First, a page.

Chapter 16: Jesus Walks on the Water

1- Introduction

Our meeting today revolves around the theme of hope: how to live it in the midst of life’s crises? Jesus has walked on the water and calmed the wind and waves battering the boat of the disciples. Who can walk on water? What does this act symbolize? Our lives are facing numerous challenges in this world. The Church, herself, has faced centuries of persecution and threats. What problems are you currently facing? What persecutions are you encountering? Is there a safe way out? Today, we will cast light on these issues, remembering that the living Christ protects his people from evil, provided they have faith and do not fear.

2- Reading and understanding the Gospel: Jesus walks on water (Mt 14:22-33)

22Directly after this he made the disciples get into the boat and go on ahead to the other side while he would send the crowds away. 23After sending the crowds away he went up into the hills by himself to pray. When evening came, he was there alone, 24while the boat, by now far out on the lake, was battling with a heavy sea, for there was a head wind. 25In the fourth watch of the night he went toward them, walking on the lake, 26and when the disciples saw him walking on the lake they were terrified. “It is a ghost,” they said, and cried out in fear. 27But at once Jesus called out to them, saying, “Courage! It is I! Do not be afraid.” 28It was Peter who answered. “Lord,” he said, “if it is you, tell me to come to you across the water.” 29 “Come,” said Jesus. Then Peter got out of the boat and started walking toward Jesus across the water, 30but as soon as he felt the force of the wind, he took fright and began to sink. “Lord! Save me!” he cried. 31Jesus put out his hand at once and held him. “Man of little faith,” he said, “why did you doubt?” 32And as they got into the boat the wind dropped. 33The men in the boat bowed down before him and said, “Truly, you are the Son of God.”

2. 1- Explanation

In this passage, we find several symbols: the presence of Jesus alone on the mountainside (14:23) is a symbol of his death; his unexpected appearance (v.25) indicates his return after the resurrection; his walking on the waters symbolizes his victory over the world of death, the world of the sea, since many believed that the sea was the place of the devil, where resided a dragon that shook the waves. The disciples in the boat symbolize the Church. “It is I” – an expression commonly used between Jesus and his disciples – reminds us of God acknowledging Himself to Moses in Sinai by saying “I am that I am” (Ex 3:14) as well as the name of Emmanuel in the Gospel of Matthew “God-is-with-us”. As for the phrase “do not be afraid” (v.27), Jesus will repeat it at the Transfiguration and during his appearances after his resurrection: as believers, we can remind ourselves and each other “Don’t be afraid” because Jesus is present, personally and daily, to every believer in the world.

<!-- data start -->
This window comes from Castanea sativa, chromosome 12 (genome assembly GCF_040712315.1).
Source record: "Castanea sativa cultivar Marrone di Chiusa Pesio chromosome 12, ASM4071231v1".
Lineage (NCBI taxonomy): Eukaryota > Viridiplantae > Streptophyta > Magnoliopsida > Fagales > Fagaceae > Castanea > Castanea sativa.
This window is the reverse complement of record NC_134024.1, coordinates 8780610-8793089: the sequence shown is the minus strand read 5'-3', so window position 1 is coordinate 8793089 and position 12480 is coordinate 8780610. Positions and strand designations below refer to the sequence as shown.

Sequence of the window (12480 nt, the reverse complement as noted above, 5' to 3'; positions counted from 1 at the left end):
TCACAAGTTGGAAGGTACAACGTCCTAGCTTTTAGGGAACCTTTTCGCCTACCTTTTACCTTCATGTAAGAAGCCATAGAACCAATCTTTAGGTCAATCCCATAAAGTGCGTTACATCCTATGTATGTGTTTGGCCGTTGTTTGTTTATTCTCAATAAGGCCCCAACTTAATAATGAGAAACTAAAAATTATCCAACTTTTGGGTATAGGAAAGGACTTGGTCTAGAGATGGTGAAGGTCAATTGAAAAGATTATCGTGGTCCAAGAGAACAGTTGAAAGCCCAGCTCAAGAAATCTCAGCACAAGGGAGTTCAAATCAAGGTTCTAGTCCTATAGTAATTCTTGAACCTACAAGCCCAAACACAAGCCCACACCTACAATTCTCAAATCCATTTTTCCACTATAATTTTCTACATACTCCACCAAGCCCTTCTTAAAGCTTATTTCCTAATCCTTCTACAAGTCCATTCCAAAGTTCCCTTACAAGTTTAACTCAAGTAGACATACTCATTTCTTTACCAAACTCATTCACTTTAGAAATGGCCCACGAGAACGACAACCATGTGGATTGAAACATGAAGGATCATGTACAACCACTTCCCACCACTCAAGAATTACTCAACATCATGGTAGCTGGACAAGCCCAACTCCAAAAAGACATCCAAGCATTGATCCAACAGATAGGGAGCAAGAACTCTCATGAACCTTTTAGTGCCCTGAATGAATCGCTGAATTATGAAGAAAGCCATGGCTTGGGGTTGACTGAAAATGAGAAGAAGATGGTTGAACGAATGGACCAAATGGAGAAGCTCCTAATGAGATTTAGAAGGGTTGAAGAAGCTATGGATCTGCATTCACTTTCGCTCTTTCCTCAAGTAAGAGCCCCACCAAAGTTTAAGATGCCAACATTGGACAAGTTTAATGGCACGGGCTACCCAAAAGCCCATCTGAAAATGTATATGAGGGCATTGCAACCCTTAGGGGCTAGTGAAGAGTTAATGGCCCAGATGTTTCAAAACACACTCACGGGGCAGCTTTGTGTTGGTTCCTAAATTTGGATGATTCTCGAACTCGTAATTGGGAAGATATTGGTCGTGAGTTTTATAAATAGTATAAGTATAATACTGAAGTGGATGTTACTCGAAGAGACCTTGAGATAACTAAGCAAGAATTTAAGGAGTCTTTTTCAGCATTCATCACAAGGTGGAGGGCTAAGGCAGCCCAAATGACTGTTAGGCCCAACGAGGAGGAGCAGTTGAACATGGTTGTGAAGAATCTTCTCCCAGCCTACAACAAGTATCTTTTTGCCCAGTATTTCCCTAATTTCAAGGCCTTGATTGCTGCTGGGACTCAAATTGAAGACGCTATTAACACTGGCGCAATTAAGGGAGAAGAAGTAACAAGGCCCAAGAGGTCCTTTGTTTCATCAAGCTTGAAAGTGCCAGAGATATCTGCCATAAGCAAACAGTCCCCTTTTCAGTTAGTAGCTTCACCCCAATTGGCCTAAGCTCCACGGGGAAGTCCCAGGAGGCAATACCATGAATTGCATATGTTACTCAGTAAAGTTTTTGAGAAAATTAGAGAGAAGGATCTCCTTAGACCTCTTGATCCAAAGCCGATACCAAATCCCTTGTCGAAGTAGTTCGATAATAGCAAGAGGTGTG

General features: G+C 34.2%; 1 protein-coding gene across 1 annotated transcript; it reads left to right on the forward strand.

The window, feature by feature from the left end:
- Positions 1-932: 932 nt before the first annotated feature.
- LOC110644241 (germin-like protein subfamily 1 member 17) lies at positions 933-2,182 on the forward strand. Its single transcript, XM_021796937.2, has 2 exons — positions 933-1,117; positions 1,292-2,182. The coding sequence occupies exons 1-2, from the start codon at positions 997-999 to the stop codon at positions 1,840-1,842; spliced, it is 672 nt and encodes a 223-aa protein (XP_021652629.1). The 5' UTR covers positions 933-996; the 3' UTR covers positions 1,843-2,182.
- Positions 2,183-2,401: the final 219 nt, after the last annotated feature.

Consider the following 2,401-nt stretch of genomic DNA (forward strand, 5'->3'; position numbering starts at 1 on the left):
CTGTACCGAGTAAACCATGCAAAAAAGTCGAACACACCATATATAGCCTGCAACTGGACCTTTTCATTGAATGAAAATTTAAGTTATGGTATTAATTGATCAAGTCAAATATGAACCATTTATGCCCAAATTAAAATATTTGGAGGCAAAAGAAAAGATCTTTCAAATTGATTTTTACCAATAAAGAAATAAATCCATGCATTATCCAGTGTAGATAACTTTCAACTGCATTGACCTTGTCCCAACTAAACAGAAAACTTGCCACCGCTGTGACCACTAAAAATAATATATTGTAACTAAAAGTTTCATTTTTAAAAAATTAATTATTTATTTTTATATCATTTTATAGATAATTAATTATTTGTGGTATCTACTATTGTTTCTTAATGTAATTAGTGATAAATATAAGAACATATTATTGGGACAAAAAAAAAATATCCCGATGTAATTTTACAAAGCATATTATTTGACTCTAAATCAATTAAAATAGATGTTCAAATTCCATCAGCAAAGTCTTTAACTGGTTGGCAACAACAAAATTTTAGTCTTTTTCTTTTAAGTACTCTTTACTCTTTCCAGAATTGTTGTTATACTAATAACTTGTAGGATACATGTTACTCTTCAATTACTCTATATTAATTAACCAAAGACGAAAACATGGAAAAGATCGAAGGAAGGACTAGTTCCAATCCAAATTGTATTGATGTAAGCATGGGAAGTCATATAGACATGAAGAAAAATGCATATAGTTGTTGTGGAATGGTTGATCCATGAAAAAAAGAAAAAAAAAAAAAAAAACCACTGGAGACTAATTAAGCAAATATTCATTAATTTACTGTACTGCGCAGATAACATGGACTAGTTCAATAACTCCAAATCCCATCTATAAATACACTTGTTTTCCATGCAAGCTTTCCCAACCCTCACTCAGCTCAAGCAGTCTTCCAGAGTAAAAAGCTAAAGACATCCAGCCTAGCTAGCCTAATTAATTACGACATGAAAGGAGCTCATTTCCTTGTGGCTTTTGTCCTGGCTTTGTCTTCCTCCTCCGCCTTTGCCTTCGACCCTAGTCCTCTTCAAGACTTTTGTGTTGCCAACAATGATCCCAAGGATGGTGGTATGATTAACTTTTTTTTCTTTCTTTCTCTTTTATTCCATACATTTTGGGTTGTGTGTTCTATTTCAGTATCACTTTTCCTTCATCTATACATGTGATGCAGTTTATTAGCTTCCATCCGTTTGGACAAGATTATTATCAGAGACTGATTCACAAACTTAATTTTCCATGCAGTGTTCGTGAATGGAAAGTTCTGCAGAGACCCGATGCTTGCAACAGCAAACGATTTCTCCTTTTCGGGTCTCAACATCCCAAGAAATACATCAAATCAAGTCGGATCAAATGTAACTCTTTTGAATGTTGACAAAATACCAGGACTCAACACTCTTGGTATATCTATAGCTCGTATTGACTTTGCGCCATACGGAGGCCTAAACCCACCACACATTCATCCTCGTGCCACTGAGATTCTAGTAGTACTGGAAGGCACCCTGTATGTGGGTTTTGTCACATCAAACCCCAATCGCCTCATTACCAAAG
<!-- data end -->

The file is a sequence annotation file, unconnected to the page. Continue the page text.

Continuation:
The dialogue between Peter and Jesus is of ecclesiastical importance since Peter is responsible for the Church. Peter does not have an exemplary character, but he reflects the more realistic image of the disciple and believer, with high expectations of Jesus, placing a great deal of hope in him, while at the same time he is full of doubts, so that he stumbles and falls. When Peter looked at Jesus, he was able to walk on the water, but when he looked at himself, he began to sink. The lesson drawn from Peter is that faith follows a path of seeking the Lord, interspersed with moments of doubt. Much as the disciples who cried out in fear: “Lord, save us!” (Mt 8:25), Peter repeats the call for help: “Lord, save me!”. Also, when the disciples acknowledge Jesus on board the boat “Truly, you are the Son of God!”, now it is Peter who repeats the same cry: “Lord, save me!” The disciples confessed their faith when Jesus climbed into the boat saying, “Truly you are the Son of God” (Mt 14:33), and Peter will repeat this at Caesarea of Philippi (Mt 16:16). Help is brought by the hand of the Lord to the disciple with little faith. In the midst of the problems of life, heresies and temptations, the Church of the disciples and Peter will overcome doubt with hope, opening our hearts to God who gives us salvation.

2. 2- Summary and Practice

The fear of the disciples and the cry of Peter, “Lord, save me!”, point to their little faith in the words of Jesus. They should have confidence in the presence of the Saviour God, who always repeats in such moments “It is I, do not be afraid!” Let us not have doubts about the presence of God by our side. No matter how hard the wind of evil blows against us, let our hearts be open with hope in Jesus who is present with us whenever we encounter hardships.